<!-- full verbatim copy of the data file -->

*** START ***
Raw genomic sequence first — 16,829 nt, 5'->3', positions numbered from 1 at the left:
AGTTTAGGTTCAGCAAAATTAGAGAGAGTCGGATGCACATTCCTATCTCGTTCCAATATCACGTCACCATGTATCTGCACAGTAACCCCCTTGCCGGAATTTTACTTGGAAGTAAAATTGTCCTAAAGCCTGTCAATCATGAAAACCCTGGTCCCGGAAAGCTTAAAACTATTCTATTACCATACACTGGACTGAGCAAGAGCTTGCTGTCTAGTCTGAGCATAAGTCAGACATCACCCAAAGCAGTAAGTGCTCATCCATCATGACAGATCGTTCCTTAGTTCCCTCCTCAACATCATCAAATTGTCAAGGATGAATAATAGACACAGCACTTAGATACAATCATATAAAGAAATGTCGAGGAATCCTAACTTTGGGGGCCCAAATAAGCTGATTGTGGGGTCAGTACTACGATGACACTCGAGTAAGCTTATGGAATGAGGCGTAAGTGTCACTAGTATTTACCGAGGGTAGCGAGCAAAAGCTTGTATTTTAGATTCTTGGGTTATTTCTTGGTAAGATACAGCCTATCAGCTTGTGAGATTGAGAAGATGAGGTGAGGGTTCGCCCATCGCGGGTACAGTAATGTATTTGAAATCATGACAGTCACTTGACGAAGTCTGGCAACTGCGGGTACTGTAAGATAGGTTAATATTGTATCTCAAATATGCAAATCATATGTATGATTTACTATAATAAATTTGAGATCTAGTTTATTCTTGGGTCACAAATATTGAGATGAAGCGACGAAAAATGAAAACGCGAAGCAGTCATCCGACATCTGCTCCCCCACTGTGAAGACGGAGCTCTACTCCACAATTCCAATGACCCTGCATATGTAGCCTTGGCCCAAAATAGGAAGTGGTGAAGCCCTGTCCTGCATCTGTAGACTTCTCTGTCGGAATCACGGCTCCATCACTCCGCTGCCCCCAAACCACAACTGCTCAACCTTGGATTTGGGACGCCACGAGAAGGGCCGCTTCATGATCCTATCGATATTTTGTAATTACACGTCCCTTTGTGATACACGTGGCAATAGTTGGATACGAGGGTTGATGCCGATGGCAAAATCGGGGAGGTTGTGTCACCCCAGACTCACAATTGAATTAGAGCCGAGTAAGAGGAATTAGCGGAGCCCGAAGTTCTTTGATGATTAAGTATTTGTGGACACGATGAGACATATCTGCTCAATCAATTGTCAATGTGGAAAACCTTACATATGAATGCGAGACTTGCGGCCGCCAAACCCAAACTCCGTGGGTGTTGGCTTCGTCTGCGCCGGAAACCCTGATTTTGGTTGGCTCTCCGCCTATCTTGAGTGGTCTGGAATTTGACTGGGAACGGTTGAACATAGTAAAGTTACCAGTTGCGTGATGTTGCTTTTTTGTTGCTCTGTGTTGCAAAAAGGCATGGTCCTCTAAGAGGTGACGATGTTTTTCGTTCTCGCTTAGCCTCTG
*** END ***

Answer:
Raw genomic sequence first — 16,829 nt, 5'->3', positions numbered from 1 at the left:
AGTTTAGGTTCAGCAAAATTAGAGAGAGTCGGATGCACATTCCTATCTCGTTCCAATATCACGTCACCATGTATCTGCACAGTAACCCCCTTGCCGGAATTTTACTTGGAAGTAAAATTGTCCTAAAGCCTGTCAATCATGAAAACCCTGGTCCCGGAAAGCTTAAAACTATTCTATTACCATACACTGGACTGAGCAAGAGCTTGCTGTCTAGTCTGAGCATAAGTCAGACATCACCCAAAGCAGTAAGTGCTCATCCATCATGACAGATCGTTCCTTAGTTCCCTCCTCAACATCATCAAATTGTCAAGGATGAATAATAGACACAGCACTTAGATACAATCATATAAAGAAATGTCGAGGAATCCTAACTTTGGGGGCCCAAATAAGCTGATTGTGGGGTCAGTACTACGATGACACTCGAGTAAGCTTATGGAATGAGGCGTAAGTGTCACTAGTATTTACCGAGGGTAGCGAGCAAAAGCTTGTATTTTAGATTCTTGGGTTATTTCTTGGTAAGATACAGCCTATCAGCTTGTGAGATTGAGAAGATGAGGTGAGGGTTCGCCCATCGCGGGTACAGTAATGTATTTGAAATCATGACAGTCACTTGACGAAGTCTGGCAACTGCGGGTACTGTAAGATAGGTTAATATTGTATCTCAAATATGCAAATCATATGTATGATTTACTATAATAAATTTGAGATCTAGTTTATTCTTGGGTCACAAATATTGAGATGAAGCGACGAAAAATGAAAACGCGAAGCAGTCATCCGACATCTGCTCCCCCACTGTGAAGACGGAGCTCTACTCCACAATTCCAATGACCCTGCATATGTAGCCTTGGCCCAAAATAGGAAGTGGTGAAGCCCTGTCCTGCATCTGTAGACTTCTCTGTCGGAATCACGGCTCCATCACTCCGCTGCCCCCAAACCACAACTGCTCAACCTTGGATTTGGGACGCCACGAGAAGGGCCGCTTCATGATCCTATCGATATTTTGTAATTACACGTCCCTTTGTGATACACGTGGCAATAGTTGGATACGAGGGTTGATGCCGATGGCAAAATCGGGGAGGTTGTGTCACCCCAGACTCACAATTGAATTAGAGCCGAGTAAGAGGAATTAGCGGAGCCCGAAGTTCTTTGATGATTAAGTATTTGTGGACACGATGAGACATATCTGCTCAATCAATTGTCAATGTGGAAAACCTTACATATGAATGCGAGACTTGCGGCCGCCAAACCCAAACTCCGTGGGTGTTGGCTTCGTCTGCGCCGGAAACCCTGATTTTGGTTGGCTCTCCGCCTATCTTGAGTGGTCTGGAATTTGACTGGGAACGGTTGAACATAGTAAAGTTACCAGTTGCGTGATGTTGCTTTTTTGTTGCTCTGTGTTGCAAAAAGGCATGGTCCTCTAAGAGGTGACGATGTTTTTCGTTCTCGCTTAGCCTCTG